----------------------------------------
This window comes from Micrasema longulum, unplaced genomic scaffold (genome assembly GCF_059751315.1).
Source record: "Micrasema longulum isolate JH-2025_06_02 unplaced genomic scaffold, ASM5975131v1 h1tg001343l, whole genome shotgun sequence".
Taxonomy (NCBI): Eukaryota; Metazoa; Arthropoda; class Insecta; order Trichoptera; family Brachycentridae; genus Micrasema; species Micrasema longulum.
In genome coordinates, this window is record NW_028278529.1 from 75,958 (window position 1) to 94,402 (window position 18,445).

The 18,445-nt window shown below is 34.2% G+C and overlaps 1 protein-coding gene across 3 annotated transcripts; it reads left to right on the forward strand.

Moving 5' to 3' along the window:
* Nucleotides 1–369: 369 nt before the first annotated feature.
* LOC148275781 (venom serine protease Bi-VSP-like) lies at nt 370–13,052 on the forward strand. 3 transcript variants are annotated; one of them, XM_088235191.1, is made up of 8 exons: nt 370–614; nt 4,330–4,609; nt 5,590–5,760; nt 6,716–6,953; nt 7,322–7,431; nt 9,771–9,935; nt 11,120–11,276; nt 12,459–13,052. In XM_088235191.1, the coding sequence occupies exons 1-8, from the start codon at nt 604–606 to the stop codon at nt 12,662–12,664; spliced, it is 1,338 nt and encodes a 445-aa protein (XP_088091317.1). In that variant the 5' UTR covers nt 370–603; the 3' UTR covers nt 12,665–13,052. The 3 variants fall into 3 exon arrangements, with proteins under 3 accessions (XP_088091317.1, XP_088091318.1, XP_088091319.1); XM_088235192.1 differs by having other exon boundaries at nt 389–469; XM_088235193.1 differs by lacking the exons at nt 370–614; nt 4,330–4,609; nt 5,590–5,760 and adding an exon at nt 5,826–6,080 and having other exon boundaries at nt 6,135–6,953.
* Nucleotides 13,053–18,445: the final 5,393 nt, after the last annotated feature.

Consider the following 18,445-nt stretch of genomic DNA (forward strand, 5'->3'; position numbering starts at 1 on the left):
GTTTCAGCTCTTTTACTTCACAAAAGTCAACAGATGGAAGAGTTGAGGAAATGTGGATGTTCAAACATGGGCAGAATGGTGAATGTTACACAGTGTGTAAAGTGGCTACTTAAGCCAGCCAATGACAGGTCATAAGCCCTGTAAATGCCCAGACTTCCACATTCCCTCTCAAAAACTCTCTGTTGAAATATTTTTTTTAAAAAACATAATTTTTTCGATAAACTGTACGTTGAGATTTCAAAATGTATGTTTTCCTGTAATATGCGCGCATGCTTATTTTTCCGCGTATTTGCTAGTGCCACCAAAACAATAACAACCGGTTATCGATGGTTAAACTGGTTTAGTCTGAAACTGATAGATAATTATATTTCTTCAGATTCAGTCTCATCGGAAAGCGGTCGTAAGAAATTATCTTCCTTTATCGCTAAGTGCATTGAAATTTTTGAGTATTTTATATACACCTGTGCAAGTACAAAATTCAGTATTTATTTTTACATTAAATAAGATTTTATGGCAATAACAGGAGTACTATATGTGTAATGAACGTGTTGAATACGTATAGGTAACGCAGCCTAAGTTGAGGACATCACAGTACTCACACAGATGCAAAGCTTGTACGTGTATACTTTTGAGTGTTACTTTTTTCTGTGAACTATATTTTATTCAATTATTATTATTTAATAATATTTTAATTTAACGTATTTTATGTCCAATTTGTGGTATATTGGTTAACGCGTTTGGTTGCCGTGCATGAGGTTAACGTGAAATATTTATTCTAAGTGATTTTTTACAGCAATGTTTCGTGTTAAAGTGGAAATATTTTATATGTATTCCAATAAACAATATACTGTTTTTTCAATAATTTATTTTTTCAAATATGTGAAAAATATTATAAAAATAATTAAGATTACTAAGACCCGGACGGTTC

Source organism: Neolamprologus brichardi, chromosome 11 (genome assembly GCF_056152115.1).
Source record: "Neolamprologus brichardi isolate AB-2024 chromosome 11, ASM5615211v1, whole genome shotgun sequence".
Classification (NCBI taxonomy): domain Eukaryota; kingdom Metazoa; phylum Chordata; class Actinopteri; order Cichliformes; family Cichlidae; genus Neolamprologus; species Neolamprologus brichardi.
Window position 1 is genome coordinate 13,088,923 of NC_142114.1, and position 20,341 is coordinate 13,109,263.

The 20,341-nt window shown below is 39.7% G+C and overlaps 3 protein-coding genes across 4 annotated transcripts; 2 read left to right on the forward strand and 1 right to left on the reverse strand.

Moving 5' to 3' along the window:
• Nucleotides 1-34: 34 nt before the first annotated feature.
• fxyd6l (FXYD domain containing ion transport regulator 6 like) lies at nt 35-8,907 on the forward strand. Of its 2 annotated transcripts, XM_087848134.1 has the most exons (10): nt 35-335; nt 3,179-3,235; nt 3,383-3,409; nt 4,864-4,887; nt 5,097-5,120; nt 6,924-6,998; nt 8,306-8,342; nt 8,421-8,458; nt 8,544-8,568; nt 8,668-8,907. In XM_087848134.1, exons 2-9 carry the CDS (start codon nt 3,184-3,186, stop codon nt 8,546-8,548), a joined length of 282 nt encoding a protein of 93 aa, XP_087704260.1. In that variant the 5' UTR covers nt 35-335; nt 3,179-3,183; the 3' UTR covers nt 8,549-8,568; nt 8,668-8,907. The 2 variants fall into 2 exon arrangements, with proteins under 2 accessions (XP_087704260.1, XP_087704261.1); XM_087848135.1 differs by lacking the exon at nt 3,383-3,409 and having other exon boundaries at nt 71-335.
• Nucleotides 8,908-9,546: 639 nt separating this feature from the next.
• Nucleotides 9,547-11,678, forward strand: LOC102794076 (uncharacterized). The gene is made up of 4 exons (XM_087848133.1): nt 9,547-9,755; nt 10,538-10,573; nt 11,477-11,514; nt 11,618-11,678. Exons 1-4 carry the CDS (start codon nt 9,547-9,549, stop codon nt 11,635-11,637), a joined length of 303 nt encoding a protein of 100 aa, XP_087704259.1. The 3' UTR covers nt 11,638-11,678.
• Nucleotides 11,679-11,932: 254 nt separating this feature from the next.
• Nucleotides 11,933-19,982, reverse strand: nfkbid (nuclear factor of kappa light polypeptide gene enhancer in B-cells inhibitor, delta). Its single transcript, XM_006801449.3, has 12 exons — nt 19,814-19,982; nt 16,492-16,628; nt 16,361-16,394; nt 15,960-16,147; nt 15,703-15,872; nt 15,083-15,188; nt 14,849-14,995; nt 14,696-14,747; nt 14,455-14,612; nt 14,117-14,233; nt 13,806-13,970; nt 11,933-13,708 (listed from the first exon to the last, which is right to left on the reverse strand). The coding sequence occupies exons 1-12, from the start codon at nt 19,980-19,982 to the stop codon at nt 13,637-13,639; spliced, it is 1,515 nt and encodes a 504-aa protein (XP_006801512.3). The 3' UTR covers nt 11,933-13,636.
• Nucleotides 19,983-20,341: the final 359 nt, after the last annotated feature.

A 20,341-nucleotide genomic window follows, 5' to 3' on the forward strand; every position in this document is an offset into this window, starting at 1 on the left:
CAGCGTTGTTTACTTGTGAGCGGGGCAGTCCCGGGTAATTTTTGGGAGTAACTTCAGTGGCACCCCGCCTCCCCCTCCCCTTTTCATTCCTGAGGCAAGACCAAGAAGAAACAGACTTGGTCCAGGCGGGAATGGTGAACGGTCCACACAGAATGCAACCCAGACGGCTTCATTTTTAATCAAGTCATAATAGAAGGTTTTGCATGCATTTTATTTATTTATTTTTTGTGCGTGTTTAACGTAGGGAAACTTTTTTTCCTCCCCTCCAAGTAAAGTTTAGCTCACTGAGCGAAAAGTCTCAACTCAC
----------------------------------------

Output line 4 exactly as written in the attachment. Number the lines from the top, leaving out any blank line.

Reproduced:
In genome coordinates, this window is record NW_028278529.1 from 75,958 (window position 1) to 94,402 (window position 18,445).